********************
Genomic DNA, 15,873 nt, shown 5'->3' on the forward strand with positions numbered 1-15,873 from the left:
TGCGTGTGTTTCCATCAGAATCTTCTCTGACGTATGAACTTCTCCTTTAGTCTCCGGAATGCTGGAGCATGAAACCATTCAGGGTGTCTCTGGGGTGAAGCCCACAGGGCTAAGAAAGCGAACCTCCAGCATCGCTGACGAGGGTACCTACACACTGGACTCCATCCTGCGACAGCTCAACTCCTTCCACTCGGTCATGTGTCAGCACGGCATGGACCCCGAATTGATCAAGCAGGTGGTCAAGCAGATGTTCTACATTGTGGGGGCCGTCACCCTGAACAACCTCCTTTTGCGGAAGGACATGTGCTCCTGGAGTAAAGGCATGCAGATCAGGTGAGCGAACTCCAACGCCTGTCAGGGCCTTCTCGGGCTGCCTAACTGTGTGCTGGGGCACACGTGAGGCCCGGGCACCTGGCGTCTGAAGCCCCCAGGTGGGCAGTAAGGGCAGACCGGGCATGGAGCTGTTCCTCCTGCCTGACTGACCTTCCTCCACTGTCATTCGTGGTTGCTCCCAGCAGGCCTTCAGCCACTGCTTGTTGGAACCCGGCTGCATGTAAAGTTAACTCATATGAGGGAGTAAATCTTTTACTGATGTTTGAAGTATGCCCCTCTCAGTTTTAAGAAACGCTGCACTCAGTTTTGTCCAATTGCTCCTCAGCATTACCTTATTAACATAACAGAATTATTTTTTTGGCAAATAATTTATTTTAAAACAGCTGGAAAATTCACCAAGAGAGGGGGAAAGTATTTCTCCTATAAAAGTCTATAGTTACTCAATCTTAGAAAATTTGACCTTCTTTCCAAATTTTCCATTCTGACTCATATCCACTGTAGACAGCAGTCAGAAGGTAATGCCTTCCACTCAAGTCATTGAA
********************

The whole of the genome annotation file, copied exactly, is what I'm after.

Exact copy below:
Genomic DNA, 15,873 nt, shown 5'->3' on the forward strand with positions numbered 1-15,873 from the left:
TGCGTGTGTTTCCATCAGAATCTTCTCTGACGTATGAACTTCTCCTTTAGTCTCCGGAATGCTGGAGCATGAAACCATTCAGGGTGTCTCTGGGGTGAAGCCCACAGGGCTAAGAAAGCGAACCTCCAGCATCGCTGACGAGGGTACCTACACACTGGACTCCATCCTGCGACAGCTCAACTCCTTCCACTCGGTCATGTGTCAGCACGGCATGGACCCCGAATTGATCAAGCAGGTGGTCAAGCAGATGTTCTACATTGTGGGGGCCGTCACCCTGAACAACCTCCTTTTGCGGAAGGACATGTGCTCCTGGAGTAAAGGCATGCAGATCAGGTGAGCGAACTCCAACGCCTGTCAGGGCCTTCTCGGGCTGCCTAACTGTGTGCTGGGGCACACGTGAGGCCCGGGCACCTGGCGTCTGAAGCCCCCAGGTGGGCAGTAAGGGCAGACCGGGCATGGAGCTGTTCCTCCTGCCTGACTGACCTTCCTCCACTGTCATTCGTGGTTGCTCCCAGCAGGCCTTCAGCCACTGCTTGTTGGAACCCGGCTGCATGTAAAGTTAACTCATATGAGGGAGTAAATCTTTTACTGATGTTTGAAGTATGCCCCTCTCAGTTTTAAGAAACGCTGCACTCAGTTTTGTCCAATTGCTCCTCAGCATTACCTTATTAACATAACAGAATTATTTTTTTGGCAAATAATTTATTTTAAAACAGCTGGAAAATTCACCAAGAGAGGGGGAAAGTATTTCTCCTATAAAAGTCTATAGTTACTCAATCTTAGAAAATTTGACCTTCTTTCCAAATTTTCCATTCTGACTCATATCCACTGTAGACAGCAGTCAGAAGGTAATGCCTTCCACTCAAGTCATTGAA